H1N1, Hockey and Social Privilege

Last week, the Calgary Flames managed to obtain the much coveted H1N1 vaccine whilst supplies were running short and others more in need were made to wait. After this information became public, national outcry soon ensued. Many pointed to this as another example of celebrities receiving more favourable treatment than the rest of the Canadian populace. However, as  true as that may be, this story reflects an even deeper social issue.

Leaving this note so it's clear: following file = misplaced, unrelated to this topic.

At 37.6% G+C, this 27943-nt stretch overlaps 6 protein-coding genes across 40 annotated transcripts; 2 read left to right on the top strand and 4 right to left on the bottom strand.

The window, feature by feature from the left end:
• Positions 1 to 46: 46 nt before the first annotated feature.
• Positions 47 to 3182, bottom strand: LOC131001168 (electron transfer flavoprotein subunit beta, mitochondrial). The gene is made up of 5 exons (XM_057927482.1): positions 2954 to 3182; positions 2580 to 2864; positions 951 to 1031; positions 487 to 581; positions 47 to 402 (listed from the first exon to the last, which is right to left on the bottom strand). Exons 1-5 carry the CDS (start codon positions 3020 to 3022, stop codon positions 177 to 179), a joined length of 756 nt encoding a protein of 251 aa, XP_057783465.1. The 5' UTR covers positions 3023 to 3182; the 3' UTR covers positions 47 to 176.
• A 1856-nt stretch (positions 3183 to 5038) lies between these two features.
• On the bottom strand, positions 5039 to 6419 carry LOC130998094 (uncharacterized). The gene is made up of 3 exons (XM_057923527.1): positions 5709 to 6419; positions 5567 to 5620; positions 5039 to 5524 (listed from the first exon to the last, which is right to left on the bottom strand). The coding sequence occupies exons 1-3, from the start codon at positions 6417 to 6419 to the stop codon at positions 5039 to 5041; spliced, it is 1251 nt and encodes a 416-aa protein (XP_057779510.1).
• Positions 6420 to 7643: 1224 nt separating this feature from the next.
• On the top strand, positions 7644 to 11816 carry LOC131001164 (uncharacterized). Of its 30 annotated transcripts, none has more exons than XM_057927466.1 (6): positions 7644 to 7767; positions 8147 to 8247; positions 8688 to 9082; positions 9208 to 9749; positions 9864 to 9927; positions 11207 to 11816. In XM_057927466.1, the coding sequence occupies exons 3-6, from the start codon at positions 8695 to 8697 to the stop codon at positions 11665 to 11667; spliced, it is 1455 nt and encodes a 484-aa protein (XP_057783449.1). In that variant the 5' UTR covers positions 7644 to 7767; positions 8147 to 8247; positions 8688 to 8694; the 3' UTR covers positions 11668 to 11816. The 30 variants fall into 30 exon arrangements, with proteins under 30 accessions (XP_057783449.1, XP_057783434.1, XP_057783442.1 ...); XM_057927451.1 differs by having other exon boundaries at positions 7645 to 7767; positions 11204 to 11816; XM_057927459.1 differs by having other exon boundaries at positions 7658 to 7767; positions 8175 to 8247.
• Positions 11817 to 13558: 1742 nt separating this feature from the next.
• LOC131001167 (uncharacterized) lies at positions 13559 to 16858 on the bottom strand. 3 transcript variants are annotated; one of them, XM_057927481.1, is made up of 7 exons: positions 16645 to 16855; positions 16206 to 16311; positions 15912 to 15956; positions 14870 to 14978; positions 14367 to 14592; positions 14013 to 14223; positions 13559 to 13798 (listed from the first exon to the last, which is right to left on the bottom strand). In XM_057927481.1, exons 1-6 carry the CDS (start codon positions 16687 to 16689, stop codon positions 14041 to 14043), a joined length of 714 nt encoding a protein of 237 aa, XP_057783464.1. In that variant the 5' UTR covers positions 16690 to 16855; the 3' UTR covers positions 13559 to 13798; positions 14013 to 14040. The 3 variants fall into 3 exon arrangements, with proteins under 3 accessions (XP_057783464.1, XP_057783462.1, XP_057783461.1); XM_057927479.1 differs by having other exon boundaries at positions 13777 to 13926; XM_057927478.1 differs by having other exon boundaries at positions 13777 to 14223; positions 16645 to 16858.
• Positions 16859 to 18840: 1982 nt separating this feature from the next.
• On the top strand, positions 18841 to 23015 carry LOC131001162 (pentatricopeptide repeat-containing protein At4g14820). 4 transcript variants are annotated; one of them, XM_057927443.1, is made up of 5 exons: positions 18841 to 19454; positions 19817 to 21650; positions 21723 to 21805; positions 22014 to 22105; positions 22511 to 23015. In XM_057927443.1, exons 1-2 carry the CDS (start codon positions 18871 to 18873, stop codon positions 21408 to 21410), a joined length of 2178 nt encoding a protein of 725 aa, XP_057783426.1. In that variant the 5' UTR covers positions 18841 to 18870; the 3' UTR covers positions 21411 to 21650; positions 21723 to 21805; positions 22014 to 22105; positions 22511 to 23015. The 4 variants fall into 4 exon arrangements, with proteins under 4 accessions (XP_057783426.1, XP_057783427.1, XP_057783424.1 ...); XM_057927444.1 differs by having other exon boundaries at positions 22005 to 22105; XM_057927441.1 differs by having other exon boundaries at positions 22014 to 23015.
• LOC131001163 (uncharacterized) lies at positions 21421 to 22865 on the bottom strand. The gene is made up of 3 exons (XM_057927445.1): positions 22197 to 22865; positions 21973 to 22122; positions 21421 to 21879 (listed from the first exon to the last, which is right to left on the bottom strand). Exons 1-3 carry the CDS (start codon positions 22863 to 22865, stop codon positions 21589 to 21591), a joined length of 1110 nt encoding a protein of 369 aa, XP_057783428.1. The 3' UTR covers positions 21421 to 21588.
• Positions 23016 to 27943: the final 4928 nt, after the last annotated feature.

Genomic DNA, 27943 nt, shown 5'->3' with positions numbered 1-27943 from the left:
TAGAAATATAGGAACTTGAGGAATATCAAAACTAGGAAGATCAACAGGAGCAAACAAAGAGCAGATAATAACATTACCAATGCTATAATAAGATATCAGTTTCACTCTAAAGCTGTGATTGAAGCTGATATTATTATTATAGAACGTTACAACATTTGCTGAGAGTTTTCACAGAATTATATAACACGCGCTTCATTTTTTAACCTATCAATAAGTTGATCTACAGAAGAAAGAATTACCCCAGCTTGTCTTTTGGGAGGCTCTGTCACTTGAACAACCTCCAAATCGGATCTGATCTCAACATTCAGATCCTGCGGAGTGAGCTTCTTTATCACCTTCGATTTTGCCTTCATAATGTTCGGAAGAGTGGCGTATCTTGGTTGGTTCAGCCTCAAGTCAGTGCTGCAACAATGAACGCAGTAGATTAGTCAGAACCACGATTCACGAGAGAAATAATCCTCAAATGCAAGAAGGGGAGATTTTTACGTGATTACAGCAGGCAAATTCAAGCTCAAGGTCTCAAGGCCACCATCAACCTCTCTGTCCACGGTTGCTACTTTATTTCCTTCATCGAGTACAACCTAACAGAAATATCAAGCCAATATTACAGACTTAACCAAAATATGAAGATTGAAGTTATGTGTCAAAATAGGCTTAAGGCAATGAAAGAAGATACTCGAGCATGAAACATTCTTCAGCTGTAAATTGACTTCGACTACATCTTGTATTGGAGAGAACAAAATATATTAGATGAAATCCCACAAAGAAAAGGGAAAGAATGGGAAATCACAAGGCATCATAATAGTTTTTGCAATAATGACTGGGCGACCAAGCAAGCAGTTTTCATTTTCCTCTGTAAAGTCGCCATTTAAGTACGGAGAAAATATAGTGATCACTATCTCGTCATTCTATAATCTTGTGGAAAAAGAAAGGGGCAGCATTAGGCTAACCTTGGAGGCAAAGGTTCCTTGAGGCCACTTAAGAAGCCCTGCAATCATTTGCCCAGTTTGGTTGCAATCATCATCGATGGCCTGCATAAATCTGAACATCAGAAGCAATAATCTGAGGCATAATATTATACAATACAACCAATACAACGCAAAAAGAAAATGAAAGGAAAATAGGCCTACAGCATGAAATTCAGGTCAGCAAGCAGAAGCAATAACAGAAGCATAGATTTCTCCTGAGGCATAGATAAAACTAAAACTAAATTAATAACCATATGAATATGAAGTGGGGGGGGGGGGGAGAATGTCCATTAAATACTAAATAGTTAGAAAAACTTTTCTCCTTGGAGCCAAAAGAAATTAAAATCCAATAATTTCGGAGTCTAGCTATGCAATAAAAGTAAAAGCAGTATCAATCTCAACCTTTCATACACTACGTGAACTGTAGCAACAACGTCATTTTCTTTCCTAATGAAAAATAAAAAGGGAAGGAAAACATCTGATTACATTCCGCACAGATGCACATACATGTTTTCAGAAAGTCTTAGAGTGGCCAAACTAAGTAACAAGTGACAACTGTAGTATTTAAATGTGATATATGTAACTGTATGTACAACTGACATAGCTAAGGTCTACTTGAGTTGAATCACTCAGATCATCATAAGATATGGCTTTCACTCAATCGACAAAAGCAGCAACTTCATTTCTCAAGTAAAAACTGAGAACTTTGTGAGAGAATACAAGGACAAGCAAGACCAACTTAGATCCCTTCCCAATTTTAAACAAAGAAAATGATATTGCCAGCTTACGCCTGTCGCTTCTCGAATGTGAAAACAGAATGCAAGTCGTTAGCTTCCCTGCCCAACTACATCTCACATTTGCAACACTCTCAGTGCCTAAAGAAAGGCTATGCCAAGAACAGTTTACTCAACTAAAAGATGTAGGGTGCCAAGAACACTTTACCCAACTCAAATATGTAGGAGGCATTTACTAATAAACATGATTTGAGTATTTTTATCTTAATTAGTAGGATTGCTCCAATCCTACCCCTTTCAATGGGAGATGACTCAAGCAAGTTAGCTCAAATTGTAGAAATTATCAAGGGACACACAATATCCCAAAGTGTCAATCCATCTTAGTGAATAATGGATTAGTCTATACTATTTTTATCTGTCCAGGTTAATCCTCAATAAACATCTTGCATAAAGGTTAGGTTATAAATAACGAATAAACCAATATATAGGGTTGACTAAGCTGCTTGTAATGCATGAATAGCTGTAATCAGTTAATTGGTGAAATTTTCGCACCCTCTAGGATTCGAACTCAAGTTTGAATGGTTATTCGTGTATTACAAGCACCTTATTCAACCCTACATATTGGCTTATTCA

In short, the NHL team obtained the vaccine by the intermediary of a private clinic that, for whatever reason, received a shipment of it. And there lies the heart of the matter. Regardless of who receives blame in this fiasco, there is something inherently troubling about the fact that a private institution acquired the vaccine in the first place, especially when media and officials clamour incessantly about the significant public health risk this disease may pose. By allowing a private body to obtain the medication, the Canadian public were told in no uncertain terms that money not only purchases material wealth, but also health. Here, it wasn’t only the professional athletes who received preferential treatment, but all of those with deeper pockets. As for the not-so-affluent, they must simply patiently wait in line while supplies are depleted.